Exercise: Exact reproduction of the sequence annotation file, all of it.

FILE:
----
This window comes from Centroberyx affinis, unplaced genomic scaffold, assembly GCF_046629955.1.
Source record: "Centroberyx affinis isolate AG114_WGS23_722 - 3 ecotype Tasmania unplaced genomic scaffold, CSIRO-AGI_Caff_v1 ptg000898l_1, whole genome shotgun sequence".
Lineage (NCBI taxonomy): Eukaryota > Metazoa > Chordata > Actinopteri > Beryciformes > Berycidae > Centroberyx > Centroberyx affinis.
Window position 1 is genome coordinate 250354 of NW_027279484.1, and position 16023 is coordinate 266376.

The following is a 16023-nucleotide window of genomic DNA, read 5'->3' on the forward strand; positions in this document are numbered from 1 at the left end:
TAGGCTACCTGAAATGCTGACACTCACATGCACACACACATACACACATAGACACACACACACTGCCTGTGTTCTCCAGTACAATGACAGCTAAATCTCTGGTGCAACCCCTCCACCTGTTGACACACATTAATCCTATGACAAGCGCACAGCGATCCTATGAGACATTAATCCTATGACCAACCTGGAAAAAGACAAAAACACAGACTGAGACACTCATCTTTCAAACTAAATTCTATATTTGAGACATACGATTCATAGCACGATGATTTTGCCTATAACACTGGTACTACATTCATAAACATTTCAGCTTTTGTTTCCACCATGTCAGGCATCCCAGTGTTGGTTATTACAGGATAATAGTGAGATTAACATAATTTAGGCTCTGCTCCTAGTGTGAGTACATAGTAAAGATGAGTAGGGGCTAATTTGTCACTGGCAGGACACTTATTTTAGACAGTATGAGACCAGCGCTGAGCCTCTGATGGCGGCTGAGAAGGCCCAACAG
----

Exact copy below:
This window comes from Centroberyx affinis, unplaced genomic scaffold, assembly GCF_046629955.1.
Source record: "Centroberyx affinis isolate AG114_WGS23_722 - 3 ecotype Tasmania unplaced genomic scaffold, CSIRO-AGI_Caff_v1 ptg000898l_1, whole genome shotgun sequence".
Lineage (NCBI taxonomy): Eukaryota > Metazoa > Chordata > Actinopteri > Beryciformes > Berycidae > Centroberyx > Centroberyx affinis.
Window position 1 is genome coordinate 250354 of NW_027279484.1, and position 16023 is coordinate 266376.

The following is a 16023-nucleotide window of genomic DNA, read 5'->3' on the forward strand; positions in this document are numbered from 1 at the left end:
TAGGCTACCTGAAATGCTGACACTCACATGCACACACACATACACACATAGACACACACACACTGCCTGTGTTCTCCAGTACAATGACAGCTAAATCTCTGGTGCAACCCCTCCACCTGTTGACACACATTAATCCTATGACAAGCGCACAGCGATCCTATGAGACATTAATCCTATGACCAACCTGGAAAAAGACAAAAACACAGACTGAGACACTCATCTTTCAAACTAAATTCTATATTTGAGACATACGATTCATAGCACGATGATTTTGCCTATAACACTGGTACTACATTCATAAACATTTCAGCTTTTGTTTCCACCATGTCAGGCATCCCAGTGTTGGTTATTACAGGATAATAGTGAGATTAACATAATTTAGGCTCTGCTCCTAGTGTGAGTACATAGTAAAGATGAGTAGGGGCTAATTTGTCACTGGCAGGACACTTATTTTAGACAGTATGAGACCAGCGCTGAGCCTCTGATGGCGGCTGAGAAGGCCCAACAG